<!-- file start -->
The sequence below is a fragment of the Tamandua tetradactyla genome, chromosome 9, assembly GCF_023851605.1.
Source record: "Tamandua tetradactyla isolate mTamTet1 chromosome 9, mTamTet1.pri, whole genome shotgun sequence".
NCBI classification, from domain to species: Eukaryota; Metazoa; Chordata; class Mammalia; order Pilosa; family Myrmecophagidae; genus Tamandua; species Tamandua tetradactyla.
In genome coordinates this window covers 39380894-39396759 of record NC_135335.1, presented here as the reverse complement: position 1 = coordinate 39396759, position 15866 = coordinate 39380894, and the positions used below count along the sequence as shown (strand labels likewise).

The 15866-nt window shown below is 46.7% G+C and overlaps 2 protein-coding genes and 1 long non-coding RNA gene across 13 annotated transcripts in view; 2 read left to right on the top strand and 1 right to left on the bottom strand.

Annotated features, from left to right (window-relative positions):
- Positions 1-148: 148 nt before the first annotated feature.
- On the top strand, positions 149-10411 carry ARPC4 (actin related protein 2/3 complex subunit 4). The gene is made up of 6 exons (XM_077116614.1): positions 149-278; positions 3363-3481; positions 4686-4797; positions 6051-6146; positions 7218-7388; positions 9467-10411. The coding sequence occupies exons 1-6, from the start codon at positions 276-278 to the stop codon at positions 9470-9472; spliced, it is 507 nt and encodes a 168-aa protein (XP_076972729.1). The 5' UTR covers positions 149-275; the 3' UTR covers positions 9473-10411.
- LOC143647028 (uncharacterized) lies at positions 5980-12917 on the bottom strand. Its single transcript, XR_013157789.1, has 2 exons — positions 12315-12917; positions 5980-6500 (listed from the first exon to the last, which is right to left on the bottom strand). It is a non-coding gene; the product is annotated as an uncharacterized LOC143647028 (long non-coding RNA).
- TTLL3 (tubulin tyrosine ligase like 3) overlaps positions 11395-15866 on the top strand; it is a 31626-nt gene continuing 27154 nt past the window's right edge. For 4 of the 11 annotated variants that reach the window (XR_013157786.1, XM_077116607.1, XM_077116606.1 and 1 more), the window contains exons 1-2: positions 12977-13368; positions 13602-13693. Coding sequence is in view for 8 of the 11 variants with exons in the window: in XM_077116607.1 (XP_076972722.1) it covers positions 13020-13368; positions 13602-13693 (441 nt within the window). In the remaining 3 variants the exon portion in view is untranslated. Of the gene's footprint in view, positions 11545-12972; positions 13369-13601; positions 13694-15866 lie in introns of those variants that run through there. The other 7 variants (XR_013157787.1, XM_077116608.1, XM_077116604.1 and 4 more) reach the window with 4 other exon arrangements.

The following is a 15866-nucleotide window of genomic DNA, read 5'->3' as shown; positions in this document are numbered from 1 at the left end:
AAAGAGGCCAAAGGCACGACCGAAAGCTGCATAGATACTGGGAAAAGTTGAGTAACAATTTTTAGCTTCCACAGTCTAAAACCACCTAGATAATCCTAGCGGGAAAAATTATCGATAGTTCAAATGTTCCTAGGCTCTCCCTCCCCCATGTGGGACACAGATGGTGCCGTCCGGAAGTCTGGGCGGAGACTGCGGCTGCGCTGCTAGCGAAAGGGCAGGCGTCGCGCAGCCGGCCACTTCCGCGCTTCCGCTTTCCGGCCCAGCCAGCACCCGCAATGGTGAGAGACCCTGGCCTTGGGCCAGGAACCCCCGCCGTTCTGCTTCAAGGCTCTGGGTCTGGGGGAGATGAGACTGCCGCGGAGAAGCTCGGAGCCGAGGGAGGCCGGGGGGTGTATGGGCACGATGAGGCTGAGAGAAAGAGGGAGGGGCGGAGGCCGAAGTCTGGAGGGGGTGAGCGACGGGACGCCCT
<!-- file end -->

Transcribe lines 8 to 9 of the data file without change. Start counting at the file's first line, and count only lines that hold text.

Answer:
- On the top strand, positions 149-10411 carry ARPC4 (actin related protein 2/3 complex subunit 4). The gene is made up of 6 exons (XM_077116614.1): positions 149-278; positions 3363-3481; positions 4686-4797; positions 6051-6146; positions 7218-7388; positions 9467-10411. The coding sequence occupies exons 1-6, from the start codon at positions 276-278 to the stop codon at positions 9470-9472; spliced, it is 507 nt and encodes a 168-aa protein (XP_076972729.1). The 5' UTR covers positions 149-275; the 3' UTR covers positions 9473-10411.
- LOC143647028 (uncharacterized) lies at positions 5980-12917 on the bottom strand. Its single transcript, XR_013157789.1, has 2 exons — positions 12315-12917; positions 5980-6500 (listed from the first exon to the last, which is right to left on the bottom strand). It is a non-coding gene; the product is annotated as an uncharacterized LOC143647028 (long non-coding RNA).